The actions of Google are only the beginning. Facebook, Twitter, YouTube and other platforms are preparing or have already begun to implement similar measures. The US Justice Department has demanded that staff at the American branch of Russian news agency RT register as foreign agents by October 17 or face possible arrest. This action will be used as a precedent for targeting left-wing and antiwar websites and organizations as agencies of a “foreign enemy” that must be shut down or censored.

It is necessary to organize the working class and youth against this neo-McCarthyite assault on free speech and the Internet, connecting the defense of democratic rights to opposition to social inequality, war, dictatorship and the capitalist system. Meetings must be organized throughout the country and internationally to expose what is taking place and mobilize opposition. The WSWS urges all its readers to sign the petition against Internet censorship and contact the Socialist Equality Party today.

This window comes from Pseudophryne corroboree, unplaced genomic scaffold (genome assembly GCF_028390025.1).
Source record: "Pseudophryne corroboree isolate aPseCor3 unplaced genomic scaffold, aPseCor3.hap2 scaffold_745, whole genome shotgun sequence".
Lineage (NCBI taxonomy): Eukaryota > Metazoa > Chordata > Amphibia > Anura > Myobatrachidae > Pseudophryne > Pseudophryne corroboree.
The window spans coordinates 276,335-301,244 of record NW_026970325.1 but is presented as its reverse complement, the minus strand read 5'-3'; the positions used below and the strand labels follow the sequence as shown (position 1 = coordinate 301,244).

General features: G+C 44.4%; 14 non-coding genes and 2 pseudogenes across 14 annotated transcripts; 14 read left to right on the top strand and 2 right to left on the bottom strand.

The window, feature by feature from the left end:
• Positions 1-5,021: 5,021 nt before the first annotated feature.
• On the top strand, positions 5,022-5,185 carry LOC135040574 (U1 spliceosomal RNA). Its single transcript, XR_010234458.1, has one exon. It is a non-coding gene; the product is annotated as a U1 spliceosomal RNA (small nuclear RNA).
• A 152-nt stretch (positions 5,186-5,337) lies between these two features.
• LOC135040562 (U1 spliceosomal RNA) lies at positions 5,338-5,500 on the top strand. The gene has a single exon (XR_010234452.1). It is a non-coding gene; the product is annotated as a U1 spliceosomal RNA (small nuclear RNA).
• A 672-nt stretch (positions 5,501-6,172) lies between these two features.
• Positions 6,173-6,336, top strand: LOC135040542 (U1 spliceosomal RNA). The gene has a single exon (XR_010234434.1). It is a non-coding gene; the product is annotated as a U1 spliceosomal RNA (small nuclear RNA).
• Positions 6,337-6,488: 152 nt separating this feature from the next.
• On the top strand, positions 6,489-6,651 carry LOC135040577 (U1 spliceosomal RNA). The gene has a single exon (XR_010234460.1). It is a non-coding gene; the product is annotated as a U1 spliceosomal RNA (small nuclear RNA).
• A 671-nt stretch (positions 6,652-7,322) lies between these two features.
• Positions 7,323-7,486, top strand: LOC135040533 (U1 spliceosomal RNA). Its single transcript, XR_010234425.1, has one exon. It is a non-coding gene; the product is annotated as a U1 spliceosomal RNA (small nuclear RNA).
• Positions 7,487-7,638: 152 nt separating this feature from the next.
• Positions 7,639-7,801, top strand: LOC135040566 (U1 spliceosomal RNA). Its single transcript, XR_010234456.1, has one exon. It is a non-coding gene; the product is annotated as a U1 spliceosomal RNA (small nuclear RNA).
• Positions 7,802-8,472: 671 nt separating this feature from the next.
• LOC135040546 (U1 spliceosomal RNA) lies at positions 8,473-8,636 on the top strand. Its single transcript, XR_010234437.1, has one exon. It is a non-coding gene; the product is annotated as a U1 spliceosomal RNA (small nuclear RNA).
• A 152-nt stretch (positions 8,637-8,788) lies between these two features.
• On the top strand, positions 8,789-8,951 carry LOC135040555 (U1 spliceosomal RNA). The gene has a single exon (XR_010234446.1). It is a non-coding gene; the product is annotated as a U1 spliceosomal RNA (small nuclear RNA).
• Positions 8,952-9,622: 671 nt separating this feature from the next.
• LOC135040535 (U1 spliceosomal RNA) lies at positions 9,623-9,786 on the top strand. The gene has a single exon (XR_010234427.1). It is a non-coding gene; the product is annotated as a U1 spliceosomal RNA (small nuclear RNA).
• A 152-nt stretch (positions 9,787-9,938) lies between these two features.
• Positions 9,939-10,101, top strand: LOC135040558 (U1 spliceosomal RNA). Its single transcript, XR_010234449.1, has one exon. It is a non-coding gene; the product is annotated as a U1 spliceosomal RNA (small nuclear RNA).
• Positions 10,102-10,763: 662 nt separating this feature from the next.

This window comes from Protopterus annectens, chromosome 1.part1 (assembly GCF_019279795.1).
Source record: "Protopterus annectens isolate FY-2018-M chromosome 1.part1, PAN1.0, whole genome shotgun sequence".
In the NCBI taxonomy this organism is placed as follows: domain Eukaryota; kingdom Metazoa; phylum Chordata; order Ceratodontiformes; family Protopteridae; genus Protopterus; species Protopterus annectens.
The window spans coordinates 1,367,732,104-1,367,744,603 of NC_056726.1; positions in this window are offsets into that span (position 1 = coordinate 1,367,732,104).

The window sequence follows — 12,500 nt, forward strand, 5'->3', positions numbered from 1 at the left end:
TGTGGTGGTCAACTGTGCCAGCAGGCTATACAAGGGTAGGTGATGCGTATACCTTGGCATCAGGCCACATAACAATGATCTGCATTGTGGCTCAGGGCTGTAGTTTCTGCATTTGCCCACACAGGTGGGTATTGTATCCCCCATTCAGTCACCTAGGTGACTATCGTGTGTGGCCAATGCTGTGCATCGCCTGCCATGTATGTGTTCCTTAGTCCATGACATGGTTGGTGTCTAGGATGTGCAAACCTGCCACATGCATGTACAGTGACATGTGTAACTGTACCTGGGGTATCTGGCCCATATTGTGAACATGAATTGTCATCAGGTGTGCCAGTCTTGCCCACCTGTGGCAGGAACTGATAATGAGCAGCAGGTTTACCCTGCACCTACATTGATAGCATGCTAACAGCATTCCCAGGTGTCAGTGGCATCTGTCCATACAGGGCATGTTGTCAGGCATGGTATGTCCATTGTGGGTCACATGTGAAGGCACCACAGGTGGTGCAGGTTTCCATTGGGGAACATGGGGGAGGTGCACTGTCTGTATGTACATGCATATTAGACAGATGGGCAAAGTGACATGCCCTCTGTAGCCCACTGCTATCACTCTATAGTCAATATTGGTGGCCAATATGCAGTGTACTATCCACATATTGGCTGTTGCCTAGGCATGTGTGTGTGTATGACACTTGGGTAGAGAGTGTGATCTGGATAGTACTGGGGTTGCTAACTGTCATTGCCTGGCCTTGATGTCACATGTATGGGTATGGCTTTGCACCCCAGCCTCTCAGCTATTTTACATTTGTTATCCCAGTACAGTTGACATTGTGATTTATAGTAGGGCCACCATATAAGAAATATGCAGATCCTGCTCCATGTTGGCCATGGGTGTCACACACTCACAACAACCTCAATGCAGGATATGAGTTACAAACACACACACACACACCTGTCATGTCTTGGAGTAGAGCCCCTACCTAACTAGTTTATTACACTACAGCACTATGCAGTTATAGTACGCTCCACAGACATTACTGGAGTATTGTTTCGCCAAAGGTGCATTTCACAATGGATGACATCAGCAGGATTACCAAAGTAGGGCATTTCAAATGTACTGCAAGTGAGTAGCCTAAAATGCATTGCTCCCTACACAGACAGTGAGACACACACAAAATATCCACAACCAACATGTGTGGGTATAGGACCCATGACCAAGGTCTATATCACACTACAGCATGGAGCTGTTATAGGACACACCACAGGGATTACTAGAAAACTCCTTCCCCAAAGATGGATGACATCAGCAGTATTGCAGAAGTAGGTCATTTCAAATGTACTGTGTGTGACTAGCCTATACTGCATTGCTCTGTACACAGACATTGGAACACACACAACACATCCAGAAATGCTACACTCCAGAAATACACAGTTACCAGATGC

Joseph Kishore

http://www.wsws.org/en/articles/2017/10/11/pers-o11.html

Obama adviser Samantha Power calls for crackdown on social media

Internet censorship and government war plans

21 September 2017

The meeting of the United Nations General Assembly in New York is taking place under the shadow of the accelerating drive of the major powers, spearheaded by the United States, toward World War III. This found its most noxious expression in the fascistic speech delivered to the assembly on Tuesday by Donald Trump, in which the US president threatened to “destroy North Korea” and attack Iran and Venezuela.